In a computer network, we have different networking devices working at different layers. Layer 2 devices are the devices that transmit the frame with the help of MAC Address, also called physical address. When frames arrive at the layer 2 device, it looks for the destination MAC Address and makes a forwarding decision accordingly. But not every device works in the same manner.
In this article, we will understand the types of Layer 2 devices, their advantages, and disadvantages. Before understanding the working of the devices, we must be aware of terms called the broadcast domain and collision domain.
What is the Collision domain?
When more than one network device forwards a message at the same time, there is a high probability of collision. In that case, the device needs to transmit the collided message again reducing network efficiency. Each device in the same collision domain must listen to the message even if the message is not for that particular device.
What is the Broadcast domain?
When devices broadcast a message, each device in a broadcast domain must listen to that message, even if the message is not for that particular device resulting in network congestion and wastage of bandwidth.
This situation looks problematic, and we need to reduce congestion and collision, or we can say that we need to increase the number of broadcast domains and collision domains.
NOTE: More the collision domain, the fewer chances of message collision. Similar is the case with the broadcast domain.
What are the Layer 2 devices?
The layer 2 devices are as follows-
A repeater is a network device that regenerates and amplifies the signal. The repeater gets used if the devices get placed at a distance where the signal might become weak. It can restore the strength and quality of a signal before transmitting it to the next segment. Repeater cannot be used for network segmentation and does not have any packet filtering capabilities. With the advancement of technology, repeaters are no longer in use.
NIC stands for Network Interface Card. It is the hardware component allowing a computer or other networking devices to connect to a network. It works as an interface between the computer and a network, enabling communication and data transfer. MAC Address gets embedded in the NIC, and each card represents a device. NIC requires driver software for installation in the operating system allowing the operating system to communicate with the NIC.
A hub, also known as a network hub or ethernet hub, is a device that used to connect multiple devices that connects more than one device in a Local Area Network (LAN). Hub operates at Layer 1 of the OSI model since it is unaware of MAC Address. It contains multiple ports to which network devices like computers, printers, servers, and other hubs can get connected using an Ethernet Cable. It also helps in network segmentation.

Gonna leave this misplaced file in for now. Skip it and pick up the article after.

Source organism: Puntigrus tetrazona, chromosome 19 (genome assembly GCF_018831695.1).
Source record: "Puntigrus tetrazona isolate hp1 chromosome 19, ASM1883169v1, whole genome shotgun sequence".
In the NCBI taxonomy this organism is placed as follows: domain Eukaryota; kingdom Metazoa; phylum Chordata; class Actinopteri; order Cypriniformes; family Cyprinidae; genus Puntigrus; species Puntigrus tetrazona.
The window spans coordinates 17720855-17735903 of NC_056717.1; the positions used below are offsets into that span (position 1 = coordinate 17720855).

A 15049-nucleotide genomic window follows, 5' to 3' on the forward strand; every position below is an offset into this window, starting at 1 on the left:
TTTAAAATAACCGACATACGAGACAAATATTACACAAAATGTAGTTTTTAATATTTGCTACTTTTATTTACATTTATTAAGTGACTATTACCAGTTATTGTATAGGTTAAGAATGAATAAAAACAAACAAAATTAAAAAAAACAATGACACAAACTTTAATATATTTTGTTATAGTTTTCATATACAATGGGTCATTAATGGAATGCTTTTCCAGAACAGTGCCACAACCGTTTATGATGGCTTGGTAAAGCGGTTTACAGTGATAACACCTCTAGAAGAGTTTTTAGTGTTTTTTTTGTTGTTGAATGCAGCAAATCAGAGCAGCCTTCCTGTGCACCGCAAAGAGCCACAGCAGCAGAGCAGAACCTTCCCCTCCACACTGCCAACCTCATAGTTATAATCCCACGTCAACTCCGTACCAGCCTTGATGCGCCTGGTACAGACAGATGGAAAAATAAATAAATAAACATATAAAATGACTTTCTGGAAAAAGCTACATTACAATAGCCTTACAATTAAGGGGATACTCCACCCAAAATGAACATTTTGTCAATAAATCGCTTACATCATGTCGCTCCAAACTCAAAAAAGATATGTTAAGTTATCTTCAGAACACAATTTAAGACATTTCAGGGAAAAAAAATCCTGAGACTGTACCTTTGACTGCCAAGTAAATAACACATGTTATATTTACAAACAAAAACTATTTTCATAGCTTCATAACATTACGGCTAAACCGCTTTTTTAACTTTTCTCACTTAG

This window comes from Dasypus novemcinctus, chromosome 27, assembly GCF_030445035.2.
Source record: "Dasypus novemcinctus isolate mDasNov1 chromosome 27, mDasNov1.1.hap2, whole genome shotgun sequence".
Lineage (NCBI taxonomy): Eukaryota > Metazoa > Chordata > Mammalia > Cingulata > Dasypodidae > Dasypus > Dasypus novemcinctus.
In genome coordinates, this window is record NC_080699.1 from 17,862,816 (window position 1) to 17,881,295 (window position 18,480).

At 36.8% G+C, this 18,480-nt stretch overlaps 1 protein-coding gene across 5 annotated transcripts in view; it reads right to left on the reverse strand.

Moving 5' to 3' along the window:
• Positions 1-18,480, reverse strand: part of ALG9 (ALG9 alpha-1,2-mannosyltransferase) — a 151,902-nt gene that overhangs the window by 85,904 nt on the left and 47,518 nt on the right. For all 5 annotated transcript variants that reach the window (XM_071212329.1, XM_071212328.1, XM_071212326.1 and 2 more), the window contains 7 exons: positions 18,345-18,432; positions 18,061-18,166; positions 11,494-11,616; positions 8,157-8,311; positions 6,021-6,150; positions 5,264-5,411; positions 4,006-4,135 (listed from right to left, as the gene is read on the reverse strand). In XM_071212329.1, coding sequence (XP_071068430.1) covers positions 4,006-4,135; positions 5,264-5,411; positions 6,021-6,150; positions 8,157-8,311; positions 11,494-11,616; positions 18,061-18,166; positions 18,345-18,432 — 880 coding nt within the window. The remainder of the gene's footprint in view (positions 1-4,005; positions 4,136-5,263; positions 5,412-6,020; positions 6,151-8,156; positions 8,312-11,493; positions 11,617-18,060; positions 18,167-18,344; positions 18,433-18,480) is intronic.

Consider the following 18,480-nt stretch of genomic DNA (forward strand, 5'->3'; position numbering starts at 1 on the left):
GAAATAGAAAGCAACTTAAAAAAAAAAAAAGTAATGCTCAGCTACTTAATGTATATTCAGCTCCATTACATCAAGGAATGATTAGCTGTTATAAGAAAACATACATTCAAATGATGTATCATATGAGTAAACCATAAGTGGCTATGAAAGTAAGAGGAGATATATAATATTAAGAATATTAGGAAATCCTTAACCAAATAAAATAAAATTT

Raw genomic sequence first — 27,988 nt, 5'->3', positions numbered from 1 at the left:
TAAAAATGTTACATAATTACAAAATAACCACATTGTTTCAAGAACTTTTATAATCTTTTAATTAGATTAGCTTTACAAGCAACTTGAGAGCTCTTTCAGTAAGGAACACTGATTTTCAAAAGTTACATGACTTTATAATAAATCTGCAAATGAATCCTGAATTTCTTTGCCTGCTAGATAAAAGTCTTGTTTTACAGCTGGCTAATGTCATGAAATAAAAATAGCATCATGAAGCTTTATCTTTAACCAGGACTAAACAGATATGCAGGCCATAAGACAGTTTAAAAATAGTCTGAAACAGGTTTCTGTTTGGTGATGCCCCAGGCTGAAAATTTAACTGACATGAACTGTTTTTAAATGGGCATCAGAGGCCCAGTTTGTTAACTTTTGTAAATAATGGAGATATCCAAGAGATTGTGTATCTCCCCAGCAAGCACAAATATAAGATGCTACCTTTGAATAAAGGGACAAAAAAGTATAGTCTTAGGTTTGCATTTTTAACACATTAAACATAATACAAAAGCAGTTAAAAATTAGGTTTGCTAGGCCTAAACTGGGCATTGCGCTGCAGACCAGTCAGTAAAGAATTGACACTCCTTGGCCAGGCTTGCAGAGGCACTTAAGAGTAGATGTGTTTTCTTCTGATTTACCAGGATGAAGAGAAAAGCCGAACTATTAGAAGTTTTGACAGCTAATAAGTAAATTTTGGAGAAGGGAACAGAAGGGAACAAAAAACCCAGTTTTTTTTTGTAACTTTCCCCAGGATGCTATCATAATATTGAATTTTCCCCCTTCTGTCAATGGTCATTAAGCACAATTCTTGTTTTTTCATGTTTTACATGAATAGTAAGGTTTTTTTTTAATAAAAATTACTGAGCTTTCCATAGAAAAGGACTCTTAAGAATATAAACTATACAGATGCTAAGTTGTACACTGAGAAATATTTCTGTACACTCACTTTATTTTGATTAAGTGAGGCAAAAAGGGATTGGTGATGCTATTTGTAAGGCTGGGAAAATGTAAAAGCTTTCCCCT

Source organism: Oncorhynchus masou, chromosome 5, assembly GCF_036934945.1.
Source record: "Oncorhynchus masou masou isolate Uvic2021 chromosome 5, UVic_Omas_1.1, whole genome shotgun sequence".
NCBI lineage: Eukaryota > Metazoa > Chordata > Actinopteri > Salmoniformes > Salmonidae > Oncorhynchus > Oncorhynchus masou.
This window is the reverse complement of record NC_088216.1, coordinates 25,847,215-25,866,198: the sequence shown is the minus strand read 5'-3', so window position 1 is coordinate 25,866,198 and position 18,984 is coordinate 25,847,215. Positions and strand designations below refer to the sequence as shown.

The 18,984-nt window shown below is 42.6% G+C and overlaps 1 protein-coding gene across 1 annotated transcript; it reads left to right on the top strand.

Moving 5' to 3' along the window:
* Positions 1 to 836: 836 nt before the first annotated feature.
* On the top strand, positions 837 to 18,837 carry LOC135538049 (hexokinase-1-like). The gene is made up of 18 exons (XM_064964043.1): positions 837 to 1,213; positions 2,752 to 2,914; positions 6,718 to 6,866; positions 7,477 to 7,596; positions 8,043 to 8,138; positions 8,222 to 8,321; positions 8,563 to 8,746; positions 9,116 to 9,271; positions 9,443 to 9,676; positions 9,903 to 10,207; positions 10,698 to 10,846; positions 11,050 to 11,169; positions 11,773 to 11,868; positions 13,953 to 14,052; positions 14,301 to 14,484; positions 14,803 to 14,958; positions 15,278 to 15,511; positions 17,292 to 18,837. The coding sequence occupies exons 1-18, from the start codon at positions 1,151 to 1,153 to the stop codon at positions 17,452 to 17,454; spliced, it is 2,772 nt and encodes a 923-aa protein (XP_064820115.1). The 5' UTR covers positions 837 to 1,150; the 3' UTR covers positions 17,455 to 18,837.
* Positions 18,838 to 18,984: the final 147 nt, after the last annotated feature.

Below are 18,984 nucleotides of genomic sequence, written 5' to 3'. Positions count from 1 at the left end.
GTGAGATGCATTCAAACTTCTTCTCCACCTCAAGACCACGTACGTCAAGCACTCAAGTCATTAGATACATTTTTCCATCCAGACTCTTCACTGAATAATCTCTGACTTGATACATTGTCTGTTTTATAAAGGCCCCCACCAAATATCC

Since hubs are unaware of Mac Addresses, they cannot examine the destination Mac Addresses of incoming packets. When a device sends a message to another device via a hub, it broadcasts the data to all the connected devices meaning that every device connected is in the same collision domain and broadcast domain. Hub operates in a half-duplex mode, which means the device connected to it cannot send and receive data at the same time.
NOTE: Every device needs to process the message broadcasted by the hub, which leads to unnecessary network congestion.
In the given diagram, we can see five devices connected to a hub. Suppose device A wants to send some message to device D. Hub will not send it to D only but broadcast it to every connected device leading to unnecessary network congestion.
What are the types of Hubs?
The kinds of hubs are as follows-
- Passive Hub
- Active Hub
- Intelligent Hub
What is a Passive Hub?
A Passive Hub is also known as an unpowered hub because it does not need any external power supply and relies on the electrical signals it receives from the connected devices. It is used to connect different devices. It cannot provide the function of signal regeneration or amplification if needed.
What is an Active Hub?
An Active Hub is a powered hub and an upgraded version of the passive hub. It requires an external power source and can provide signal regeneration and amplification whenever required before broadcasting them to all the connected devices.
What is an Intelligent Hub?
Along with the features of the Active Hub, the Intelligent Hub can also be managed remotely. It helps network administrators to manage the hub remotely.
What is a Bridge?
Just like in real-world scenarios, bridges connect two sides of the river. Similarly, this network device connects 2 LAN Networks or network segmentations.
So, we understood about the hub, and it’s a limitation of not being aware of the MAC Address and cannot do the packet filtering. Unlike Hub, Bridge is an intelligent device. Bridge works on the data link layer, i.e., at layer 2 of the OSI model. Its primary function is to selectively forward packets based on the destination MAC Address of the incoming packets. By examining the MAC Address, the bridge can decide whether to forward the packet to the other network segment or discard it. A major limitation of the bridge is that it has just two ports, i.e., single input and a single output port.